Sometime around November 1921 – or it may have been 1922 – and due to post-operation complications, I lay in the Christchurch Hospital, Ipswich, hovering twixt life and death for three days, and having a puzzling experience. I always knew one day that I would find out the meaning and would recognize it when I did. But that’s a story covering the time from when I was eight or nine years old until I reached 32 and the year was 1945….
In early March 1945 when living in Shepherds Bush, London W12, we had a surprise visitor from Ealing W5 – Teddy Hall – brother of my wife Donna, who had been estranged from the family for some years. We were delighted to know that we had a relative living nearby, having left the family home in Norwich in 1934 to settle in London. Teddy insisted I go with him the following Monday to attend a meeting of the International Friendship League in Ealing, assuring me that I would meet some very interesting people and one in particular, Vivian Isenthal, who was a Bahá’í. I went along just to be sociable and had a pleasant evening.
I met Vivian and went to her ‘fireside’ the following Thursday. Sitting quietly in the corner of her garden studio, after admiring the portraits adorning the walls which, incidentally, were of Bahá’ís – Hasan Balyuzi, John Ferraby, Margaret Wellby, etc. (Margaret at that time was joint L.S.A. secretary with Ursula Newman [Samandari]), my eyes centred upon a photograph of a majestic, venerable figure nearby. “Who is that?” I asked, when Vivian approached to welcome me. “Who is that?” Speaking softly, for my ears only, she told me … “That was `Abdu’l-Bahá, Son of Bahá’u’lláh, Messenger for the age in which we are living” – followed by a brief resumé of the history of the Faith, its main principles and its relation to the older Faiths. Although I cannot describe the moment – the impact of a simple new concept that did not fit in with my thought pattern – I did not feel inclined to either reject or challenge it in the political terms I was familiar with (as a Trade Union Branch Secretary). I did not really understand what I had been told but I was sure of one thing – no, I was certain of it – my new-found friend knew what she was talking about and really believed it.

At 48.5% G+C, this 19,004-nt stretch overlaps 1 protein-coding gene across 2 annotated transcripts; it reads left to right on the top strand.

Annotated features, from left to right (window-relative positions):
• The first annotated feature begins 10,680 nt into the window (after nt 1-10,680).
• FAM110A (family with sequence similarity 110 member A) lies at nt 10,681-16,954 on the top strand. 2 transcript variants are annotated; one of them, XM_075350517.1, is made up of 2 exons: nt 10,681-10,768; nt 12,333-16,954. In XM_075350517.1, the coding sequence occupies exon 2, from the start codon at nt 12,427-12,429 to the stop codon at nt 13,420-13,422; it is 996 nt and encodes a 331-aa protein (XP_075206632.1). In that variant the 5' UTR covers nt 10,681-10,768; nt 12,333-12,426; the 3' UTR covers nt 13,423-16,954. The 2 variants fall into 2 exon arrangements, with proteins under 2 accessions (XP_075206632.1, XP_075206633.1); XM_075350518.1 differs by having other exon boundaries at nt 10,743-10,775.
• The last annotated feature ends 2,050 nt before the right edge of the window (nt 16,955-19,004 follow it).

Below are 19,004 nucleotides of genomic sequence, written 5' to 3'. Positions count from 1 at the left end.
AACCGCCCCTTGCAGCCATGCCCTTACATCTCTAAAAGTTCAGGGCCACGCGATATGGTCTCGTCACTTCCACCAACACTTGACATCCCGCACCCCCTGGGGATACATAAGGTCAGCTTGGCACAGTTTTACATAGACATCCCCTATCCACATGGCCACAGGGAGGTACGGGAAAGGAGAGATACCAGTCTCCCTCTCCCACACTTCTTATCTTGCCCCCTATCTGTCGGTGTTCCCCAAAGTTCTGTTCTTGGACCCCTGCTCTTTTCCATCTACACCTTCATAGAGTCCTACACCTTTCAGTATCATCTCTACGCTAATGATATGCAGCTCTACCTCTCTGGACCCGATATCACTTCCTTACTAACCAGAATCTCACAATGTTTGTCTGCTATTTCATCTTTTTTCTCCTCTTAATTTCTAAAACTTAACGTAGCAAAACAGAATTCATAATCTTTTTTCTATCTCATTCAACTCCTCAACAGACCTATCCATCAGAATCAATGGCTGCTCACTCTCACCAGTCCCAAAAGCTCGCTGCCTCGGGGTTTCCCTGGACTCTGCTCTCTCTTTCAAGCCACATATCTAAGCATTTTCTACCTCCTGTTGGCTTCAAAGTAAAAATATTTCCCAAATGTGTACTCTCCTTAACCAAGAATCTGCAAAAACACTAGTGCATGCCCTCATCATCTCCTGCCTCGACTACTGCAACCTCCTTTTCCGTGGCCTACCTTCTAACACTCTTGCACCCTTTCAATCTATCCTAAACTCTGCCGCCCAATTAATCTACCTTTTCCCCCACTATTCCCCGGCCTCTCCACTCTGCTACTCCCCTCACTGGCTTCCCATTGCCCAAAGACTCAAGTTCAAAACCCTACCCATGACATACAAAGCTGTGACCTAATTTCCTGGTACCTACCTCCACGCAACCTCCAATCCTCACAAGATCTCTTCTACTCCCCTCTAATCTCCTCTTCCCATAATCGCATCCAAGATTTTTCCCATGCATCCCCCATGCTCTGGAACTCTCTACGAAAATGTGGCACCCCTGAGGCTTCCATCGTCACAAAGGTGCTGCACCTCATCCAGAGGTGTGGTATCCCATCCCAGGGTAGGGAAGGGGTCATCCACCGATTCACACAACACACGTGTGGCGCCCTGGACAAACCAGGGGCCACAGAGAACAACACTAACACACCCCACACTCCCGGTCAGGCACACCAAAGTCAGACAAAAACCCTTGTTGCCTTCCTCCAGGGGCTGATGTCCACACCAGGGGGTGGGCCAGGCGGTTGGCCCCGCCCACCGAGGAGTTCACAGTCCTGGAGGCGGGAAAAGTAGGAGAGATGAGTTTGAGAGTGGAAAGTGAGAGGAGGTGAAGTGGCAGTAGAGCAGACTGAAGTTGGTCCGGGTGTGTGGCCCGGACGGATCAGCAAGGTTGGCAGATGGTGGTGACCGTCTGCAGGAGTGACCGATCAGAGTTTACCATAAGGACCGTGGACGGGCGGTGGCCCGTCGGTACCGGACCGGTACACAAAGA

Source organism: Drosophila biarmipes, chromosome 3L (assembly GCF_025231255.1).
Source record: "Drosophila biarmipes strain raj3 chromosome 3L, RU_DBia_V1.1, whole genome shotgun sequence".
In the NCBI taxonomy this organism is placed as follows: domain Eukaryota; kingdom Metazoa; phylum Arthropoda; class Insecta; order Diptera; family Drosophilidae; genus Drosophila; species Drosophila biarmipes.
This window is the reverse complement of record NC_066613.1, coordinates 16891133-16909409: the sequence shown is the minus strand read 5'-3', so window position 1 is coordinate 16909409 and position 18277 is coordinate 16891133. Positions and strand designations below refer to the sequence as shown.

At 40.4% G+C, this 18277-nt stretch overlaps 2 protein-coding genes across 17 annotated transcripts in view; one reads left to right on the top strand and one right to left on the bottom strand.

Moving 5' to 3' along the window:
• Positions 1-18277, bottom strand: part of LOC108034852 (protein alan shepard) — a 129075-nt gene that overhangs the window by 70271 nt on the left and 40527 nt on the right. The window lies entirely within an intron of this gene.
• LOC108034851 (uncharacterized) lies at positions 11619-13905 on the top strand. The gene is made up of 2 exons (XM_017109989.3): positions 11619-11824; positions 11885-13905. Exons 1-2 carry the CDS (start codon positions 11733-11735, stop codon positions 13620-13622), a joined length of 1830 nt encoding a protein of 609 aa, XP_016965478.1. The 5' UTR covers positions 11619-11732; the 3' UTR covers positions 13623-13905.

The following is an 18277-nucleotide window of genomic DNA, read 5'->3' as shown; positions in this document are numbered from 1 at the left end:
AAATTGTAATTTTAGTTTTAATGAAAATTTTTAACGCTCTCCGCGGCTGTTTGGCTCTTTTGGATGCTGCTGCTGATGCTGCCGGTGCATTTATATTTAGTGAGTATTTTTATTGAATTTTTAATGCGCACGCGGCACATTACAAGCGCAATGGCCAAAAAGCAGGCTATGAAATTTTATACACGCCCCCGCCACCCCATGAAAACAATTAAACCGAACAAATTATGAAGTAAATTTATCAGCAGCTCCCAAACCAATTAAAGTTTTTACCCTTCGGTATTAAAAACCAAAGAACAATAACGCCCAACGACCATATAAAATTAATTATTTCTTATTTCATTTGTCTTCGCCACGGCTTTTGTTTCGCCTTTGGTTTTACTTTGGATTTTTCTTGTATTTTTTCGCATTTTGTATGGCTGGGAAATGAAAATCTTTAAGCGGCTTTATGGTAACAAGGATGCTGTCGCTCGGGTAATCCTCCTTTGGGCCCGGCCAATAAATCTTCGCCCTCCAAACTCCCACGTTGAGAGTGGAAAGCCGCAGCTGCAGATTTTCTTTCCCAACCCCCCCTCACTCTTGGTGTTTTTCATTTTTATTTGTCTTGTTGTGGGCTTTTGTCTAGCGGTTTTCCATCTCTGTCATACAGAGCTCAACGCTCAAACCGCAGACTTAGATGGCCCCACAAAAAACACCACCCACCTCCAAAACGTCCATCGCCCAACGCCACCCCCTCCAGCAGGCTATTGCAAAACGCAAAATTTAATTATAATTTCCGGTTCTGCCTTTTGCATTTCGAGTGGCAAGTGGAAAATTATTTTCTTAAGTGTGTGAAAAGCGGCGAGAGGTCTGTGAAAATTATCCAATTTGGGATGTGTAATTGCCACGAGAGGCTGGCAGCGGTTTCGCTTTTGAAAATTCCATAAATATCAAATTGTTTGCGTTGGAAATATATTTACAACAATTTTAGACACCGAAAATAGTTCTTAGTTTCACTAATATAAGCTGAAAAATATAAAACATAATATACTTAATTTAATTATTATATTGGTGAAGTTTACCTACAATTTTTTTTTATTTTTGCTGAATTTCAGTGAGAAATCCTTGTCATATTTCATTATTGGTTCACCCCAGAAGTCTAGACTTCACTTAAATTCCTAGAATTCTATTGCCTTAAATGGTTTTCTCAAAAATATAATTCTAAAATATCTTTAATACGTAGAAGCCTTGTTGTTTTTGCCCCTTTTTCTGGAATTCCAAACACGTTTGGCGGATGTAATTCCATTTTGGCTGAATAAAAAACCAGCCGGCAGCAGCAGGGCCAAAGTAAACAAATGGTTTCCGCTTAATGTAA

Slowly it dawned on me there was a light in the eye, a radiance of countenance I had not ‘seen before’ – beheld perhaps, but not seen. Later I felt I knew the meaning of the Gospel verse: “Let your light shine before the eyes of men…” And so, a chance meeting with a young lady from a Jewish background, a few words in reply to a question – and life was not to be the same again. Soon the loan of a book, written by Stanwood Cobb Security for a Failing World opened new doors – then the Creative Word Selections from Bahá’í Scriptures …. I could not take my eyes from it once I had started to read for myself – it seemed an entirely new experience, something I had not done before. Soon I was drawing conclusions – mine. The truth was clear – I was 32 years old and was nought but a walking ‘parrot’. All old ideas were nothing but tatty second-hand clothes handed on by other pegs. By June of 1945 I felt moved to write a letter of ‘declaration’ to the London Spiritual Assembly, then at No.1 Victoria Street.
I recall about that time I was one of four members of the Bakers’ Union to be invited to attend a Selection Committee for the post of Organiser of the London District. In reply to the first question: “Why do you want this job?”… I thought for a moment, a brief one, and heard myself saying “I will not waste your time gentlemen, I do not want it.” I left hurriedly for No.1 Victoria Street where I knew there was a meeting, and where I knew who I belonged with – here and hopefully in the next world. All because of a chance meeting – did I say a chance meeting?
I think, if I recall rightly, at that time there was Mother George in Holland Park Way, Miss Golden Kilford in Earls Court, Vivian Isenthal in Ealing – but no Bahá’ís in Shepherds Bush, Hammersmith, Chiswick, Acton, Willesden, Harlesden, etc. etc. – no one for miles around. And Vivian heard of the Faith from David Hofman, who heard from May Maxwell, who heard from Lua Getsinger, Mother Teacher of the West, who was taught by the Master Himself, ‘Abdu’l-Bahá. What was I doing in such a line – me from the shop floor of industry? How, Why did I become a Bahá’í? I really do not know and maybe in this life, never will.
In the final analysis, a verse from the Gospel sheds some light… “No man cometh to me except the Father which hath sent Me draw him, and I will raise him up at the last day”. Also the Koran says … “Knowledge is a light God casts into the heart of whomsoever He willeth” …. “God guides who He wills in the right way”.
Bob Cheek [Reg. No. 202]